You had worked in the landscaping and snow removal industries prior to joining Diaz Group. What did you bring to this company that they didn’t already have?
I came here with three decades of experience working with privately-held companies, all of which were in growth mode. In other words, they were all smaller businesses working to become larger ones. I had spent twenty of those years in the snow removal and/or green service industries, nearly all of which involved either franchising or brokered services. Yes, the Diaz Group family and I had been in the same industries but not in the same capacity, which made me a unique find for them at the time.
If you had to name one and only one thing that you appreciate most about being at Diaz Group, what would it be?
That’s easy. For me, it’s the company culture. Or rather, our leadership’s fierce loyalty to that culture. Many companies talk about having a family-like, people-centric work culture and maybe some have it, maybe they don’t. Here, we live it every single day. Watch what happens when someone here needs help or when one of our own suffers a personal loss. Better yet, watch what happens if anybody tries to undermine our organizational culture. I was raised in a tenacious family environment myself, so the culture and core values of Diaz Group resonate with my own in a big way.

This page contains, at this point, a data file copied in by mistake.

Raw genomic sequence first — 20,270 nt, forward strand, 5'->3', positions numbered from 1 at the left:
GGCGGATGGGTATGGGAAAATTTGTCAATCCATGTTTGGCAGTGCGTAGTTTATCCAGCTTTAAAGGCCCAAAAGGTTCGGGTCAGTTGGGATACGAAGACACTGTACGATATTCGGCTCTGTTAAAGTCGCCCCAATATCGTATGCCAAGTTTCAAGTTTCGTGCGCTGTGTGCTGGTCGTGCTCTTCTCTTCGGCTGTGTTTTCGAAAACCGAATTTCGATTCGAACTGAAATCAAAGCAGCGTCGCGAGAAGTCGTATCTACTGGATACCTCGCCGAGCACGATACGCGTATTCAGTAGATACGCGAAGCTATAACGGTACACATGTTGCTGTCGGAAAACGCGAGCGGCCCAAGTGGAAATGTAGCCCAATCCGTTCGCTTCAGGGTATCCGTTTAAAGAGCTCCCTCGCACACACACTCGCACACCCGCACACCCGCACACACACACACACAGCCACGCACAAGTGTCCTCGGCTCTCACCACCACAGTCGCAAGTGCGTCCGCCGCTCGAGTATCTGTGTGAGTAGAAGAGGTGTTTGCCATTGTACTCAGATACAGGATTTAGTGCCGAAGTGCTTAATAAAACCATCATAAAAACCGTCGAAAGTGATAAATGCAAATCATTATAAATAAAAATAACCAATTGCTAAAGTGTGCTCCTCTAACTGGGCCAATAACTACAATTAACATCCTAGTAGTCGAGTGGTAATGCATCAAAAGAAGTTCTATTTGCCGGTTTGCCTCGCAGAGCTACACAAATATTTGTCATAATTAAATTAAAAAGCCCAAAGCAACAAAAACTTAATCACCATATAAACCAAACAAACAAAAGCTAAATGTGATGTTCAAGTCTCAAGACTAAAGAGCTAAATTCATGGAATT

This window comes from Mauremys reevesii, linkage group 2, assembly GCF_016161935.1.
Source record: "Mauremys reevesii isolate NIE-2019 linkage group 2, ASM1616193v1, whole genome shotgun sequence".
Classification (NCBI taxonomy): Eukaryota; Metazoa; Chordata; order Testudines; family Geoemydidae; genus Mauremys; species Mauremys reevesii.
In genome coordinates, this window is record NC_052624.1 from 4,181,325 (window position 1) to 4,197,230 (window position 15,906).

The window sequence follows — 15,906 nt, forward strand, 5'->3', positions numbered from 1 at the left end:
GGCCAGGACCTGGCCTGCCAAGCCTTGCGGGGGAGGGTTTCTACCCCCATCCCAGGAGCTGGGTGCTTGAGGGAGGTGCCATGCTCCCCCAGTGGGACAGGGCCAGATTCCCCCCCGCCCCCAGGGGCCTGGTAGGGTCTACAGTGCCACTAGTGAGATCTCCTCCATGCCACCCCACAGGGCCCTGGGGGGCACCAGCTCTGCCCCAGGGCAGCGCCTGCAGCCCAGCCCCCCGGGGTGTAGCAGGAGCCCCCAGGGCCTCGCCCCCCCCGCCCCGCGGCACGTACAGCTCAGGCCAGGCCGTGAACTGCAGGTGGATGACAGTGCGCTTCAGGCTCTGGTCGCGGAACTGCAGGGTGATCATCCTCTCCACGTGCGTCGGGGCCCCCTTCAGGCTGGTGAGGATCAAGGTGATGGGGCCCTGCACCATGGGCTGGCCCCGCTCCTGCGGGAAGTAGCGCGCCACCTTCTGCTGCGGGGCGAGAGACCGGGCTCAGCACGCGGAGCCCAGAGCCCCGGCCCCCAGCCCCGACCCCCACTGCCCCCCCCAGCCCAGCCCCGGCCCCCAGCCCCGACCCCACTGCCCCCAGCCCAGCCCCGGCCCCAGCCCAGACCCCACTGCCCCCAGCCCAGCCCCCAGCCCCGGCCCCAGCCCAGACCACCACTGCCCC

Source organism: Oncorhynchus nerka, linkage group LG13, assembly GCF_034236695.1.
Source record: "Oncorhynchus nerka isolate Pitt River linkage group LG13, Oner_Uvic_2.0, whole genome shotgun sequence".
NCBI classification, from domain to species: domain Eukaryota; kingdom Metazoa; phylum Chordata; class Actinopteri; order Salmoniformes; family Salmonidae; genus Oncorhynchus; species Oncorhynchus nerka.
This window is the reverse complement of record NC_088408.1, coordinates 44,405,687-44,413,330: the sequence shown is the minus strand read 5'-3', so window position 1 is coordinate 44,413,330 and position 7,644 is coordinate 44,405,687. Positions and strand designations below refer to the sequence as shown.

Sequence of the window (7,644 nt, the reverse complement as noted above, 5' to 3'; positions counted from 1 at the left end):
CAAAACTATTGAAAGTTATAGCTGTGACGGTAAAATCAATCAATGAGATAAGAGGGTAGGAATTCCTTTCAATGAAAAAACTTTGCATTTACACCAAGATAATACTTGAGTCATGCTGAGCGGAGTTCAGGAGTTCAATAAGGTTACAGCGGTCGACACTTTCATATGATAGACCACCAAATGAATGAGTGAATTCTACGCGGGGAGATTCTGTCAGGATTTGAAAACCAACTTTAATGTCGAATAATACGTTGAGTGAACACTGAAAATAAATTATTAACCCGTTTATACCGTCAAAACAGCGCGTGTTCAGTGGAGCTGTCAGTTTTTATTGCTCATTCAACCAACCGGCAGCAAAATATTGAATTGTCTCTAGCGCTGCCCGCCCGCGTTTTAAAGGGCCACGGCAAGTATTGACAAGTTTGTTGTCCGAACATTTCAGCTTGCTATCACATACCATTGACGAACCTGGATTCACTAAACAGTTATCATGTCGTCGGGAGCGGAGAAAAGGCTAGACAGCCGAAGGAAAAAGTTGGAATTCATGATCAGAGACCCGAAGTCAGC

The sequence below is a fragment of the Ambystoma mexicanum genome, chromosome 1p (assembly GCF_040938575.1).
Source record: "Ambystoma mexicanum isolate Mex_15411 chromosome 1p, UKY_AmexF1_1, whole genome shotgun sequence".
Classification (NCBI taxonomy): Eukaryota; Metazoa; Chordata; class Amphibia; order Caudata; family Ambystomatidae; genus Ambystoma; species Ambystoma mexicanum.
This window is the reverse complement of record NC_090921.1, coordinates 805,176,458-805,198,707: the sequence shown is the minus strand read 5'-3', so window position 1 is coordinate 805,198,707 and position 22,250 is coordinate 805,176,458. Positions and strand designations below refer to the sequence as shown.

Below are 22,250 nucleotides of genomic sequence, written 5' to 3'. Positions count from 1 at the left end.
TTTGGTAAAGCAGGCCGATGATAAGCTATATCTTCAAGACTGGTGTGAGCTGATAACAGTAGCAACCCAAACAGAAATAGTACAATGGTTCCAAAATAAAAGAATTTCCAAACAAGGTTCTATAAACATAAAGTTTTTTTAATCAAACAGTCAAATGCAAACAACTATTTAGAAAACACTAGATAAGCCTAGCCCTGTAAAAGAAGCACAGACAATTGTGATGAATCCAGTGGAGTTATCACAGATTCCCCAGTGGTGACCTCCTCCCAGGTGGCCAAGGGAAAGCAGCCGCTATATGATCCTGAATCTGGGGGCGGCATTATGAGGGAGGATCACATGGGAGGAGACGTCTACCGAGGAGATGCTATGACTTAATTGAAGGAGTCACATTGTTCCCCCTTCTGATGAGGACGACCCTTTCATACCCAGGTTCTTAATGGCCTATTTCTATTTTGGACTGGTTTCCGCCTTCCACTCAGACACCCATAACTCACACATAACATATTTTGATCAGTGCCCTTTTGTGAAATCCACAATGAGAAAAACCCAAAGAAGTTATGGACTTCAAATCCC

You are known to be an avid motorcyclist and moto-tourist. Have you ridden to many interesting destinations?
Many? Oh, heavens no, not nearly enough, in my opinion. I’ve toured the Black Hills of South Dakota and I’ve ridden as far west as Portland, Oregon by bike. Both of those trips were pretty interesting. During the Portland run, I purposely detoured my group across Utah to visit the Bonneville Salt Flats. There was nothing happening there at the time; I just wanted to see the place and be able to say that I had been there. While at Bonneville and in Wendover, across the border in Nevada, we visited several sites that appear in the movie The World’s Fastest Indian. I’ve seen numerous interesting places across the Midwest and Great Plains states, too, but will always wish I had started riding earlier in life.